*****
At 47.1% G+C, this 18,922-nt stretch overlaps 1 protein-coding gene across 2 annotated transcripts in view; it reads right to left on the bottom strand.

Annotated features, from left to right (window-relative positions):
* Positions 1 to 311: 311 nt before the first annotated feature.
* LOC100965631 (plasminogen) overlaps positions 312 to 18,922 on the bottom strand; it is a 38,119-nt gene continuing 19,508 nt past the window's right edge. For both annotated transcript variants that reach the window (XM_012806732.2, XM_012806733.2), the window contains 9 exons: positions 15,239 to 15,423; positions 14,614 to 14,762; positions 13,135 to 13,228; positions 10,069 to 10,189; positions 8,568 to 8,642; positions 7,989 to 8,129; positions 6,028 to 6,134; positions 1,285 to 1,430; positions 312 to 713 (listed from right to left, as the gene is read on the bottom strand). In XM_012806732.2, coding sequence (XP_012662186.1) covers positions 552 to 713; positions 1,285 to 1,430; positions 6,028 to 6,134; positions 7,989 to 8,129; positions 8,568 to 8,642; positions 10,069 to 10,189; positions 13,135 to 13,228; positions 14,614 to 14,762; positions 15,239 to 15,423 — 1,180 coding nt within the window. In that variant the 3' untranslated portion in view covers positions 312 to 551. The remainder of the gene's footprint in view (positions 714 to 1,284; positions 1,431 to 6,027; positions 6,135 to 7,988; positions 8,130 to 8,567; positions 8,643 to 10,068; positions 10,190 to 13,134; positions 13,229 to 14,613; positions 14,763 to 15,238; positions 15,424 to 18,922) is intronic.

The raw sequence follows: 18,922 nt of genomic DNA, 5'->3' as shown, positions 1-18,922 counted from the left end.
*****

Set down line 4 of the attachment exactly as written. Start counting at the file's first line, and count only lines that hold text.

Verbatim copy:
* LOC100965631 (plasminogen) overlaps positions 312 to 18,922 on the bottom strand; it is a 38,119-nt gene continuing 19,508 nt past the window's right edge. For both annotated transcript variants that reach the window (XM_012806732.2, XM_012806733.2), the window contains 9 exons: positions 15,239 to 15,423; positions 14,614 to 14,762; positions 13,135 to 13,228; positions 10,069 to 10,189; positions 8,568 to 8,642; positions 7,989 to 8,129; positions 6,028 to 6,134; positions 1,285 to 1,430; positions 312 to 713 (listed from right to left, as the gene is read on the bottom strand). In XM_012806732.2, coding sequence (XP_012662186.1) covers positions 552 to 713; positions 1,285 to 1,430; positions 6,028 to 6,134; positions 7,989 to 8,129; positions 8,568 to 8,642; positions 10,069 to 10,189; positions 13,135 to 13,228; positions 14,614 to 14,762; positions 15,239 to 15,423 — 1,180 coding nt within the window. In that variant the 3' untranslated portion in view covers positions 312 to 551. The remainder of the gene's footprint in view (positions 714 to 1,284; positions 1,431 to 6,027; positions 6,135 to 7,988; positions 8,130 to 8,567; positions 8,643 to 10,068; positions 10,190 to 13,134; positions 13,229 to 14,613; positions 14,763 to 15,238; positions 15,424 to 18,922) is intronic.